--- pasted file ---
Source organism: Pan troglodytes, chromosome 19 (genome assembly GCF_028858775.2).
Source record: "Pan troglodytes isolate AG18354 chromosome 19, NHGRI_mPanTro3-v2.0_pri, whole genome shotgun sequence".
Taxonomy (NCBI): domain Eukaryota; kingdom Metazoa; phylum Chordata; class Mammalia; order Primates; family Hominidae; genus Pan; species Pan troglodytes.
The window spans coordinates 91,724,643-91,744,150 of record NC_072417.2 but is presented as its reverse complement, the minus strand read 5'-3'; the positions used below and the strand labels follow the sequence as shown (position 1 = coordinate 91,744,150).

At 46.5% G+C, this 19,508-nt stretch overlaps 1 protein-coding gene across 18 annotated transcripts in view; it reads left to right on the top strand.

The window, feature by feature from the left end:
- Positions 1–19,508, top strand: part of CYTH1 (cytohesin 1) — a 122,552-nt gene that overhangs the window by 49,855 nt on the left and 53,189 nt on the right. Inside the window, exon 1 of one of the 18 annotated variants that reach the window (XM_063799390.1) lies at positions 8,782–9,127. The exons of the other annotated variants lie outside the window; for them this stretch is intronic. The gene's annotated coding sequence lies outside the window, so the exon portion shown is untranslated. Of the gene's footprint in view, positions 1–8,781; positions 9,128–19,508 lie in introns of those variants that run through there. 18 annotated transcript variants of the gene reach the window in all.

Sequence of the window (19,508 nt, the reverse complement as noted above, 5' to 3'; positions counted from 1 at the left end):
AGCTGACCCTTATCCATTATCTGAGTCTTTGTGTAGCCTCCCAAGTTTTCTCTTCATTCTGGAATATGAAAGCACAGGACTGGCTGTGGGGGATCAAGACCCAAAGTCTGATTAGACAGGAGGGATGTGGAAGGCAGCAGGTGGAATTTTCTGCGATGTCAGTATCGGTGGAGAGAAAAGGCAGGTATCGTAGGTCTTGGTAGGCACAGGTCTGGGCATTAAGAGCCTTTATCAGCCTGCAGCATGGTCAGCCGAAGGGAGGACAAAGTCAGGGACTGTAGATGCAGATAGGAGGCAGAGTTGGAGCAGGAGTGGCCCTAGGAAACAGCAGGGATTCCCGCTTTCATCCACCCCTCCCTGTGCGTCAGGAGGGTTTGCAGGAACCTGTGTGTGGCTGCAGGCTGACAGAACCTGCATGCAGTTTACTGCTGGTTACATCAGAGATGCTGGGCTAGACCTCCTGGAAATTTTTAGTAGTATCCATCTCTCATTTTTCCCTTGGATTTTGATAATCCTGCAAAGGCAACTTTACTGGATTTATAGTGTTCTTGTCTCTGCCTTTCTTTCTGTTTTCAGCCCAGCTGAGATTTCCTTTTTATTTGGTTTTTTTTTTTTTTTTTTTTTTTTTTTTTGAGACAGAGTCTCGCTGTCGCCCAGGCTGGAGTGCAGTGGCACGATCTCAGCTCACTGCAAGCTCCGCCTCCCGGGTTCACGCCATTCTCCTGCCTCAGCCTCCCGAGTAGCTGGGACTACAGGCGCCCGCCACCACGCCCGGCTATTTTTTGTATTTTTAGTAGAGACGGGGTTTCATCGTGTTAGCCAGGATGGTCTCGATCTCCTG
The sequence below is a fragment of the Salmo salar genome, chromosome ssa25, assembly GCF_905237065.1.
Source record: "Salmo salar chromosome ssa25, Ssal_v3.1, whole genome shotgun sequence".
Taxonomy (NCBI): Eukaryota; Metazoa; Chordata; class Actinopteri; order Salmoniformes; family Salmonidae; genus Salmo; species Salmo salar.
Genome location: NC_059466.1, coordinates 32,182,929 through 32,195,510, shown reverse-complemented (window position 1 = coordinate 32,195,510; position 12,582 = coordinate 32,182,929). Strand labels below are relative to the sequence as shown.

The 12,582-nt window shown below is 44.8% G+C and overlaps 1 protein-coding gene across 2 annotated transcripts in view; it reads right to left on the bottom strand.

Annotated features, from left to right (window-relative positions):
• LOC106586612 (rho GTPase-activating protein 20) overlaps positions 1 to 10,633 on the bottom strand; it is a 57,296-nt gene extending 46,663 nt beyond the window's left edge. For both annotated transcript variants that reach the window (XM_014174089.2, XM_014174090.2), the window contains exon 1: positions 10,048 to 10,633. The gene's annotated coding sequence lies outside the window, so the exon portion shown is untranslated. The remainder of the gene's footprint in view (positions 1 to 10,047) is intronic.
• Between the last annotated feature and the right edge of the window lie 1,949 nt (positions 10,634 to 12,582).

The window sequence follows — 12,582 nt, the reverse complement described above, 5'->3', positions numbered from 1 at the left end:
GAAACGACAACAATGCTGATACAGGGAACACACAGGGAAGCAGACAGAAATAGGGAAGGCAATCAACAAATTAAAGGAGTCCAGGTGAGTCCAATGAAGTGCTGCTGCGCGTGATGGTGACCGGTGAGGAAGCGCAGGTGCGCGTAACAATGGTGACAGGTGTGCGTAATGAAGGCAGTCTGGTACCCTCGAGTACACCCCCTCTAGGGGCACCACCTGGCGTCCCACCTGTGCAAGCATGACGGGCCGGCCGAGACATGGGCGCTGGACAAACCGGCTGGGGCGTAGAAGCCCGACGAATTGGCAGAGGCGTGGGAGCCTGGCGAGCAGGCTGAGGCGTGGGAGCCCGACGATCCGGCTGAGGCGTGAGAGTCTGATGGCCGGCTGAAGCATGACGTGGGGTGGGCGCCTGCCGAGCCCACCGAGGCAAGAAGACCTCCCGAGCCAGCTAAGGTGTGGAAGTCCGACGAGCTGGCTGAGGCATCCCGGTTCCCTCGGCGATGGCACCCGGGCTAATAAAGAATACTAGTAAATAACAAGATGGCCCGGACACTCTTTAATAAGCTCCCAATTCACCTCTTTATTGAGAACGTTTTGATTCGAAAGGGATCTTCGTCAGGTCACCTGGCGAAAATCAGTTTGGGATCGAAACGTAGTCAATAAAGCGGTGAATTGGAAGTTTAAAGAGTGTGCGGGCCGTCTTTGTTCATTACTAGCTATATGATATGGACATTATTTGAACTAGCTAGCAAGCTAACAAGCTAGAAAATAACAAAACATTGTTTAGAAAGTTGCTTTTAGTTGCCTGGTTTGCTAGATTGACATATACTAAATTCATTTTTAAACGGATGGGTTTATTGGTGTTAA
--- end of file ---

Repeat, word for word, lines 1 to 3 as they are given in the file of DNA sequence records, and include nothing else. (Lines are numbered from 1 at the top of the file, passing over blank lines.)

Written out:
Source organism: Pan troglodytes, chromosome 19 (genome assembly GCF_028858775.2).
Source record: "Pan troglodytes isolate AG18354 chromosome 19, NHGRI_mPanTro3-v2.0_pri, whole genome shotgun sequence".
Taxonomy (NCBI): domain Eukaryota; kingdom Metazoa; phylum Chordata; class Mammalia; order Primates; family Hominidae; genus Pan; species Pan troglodytes.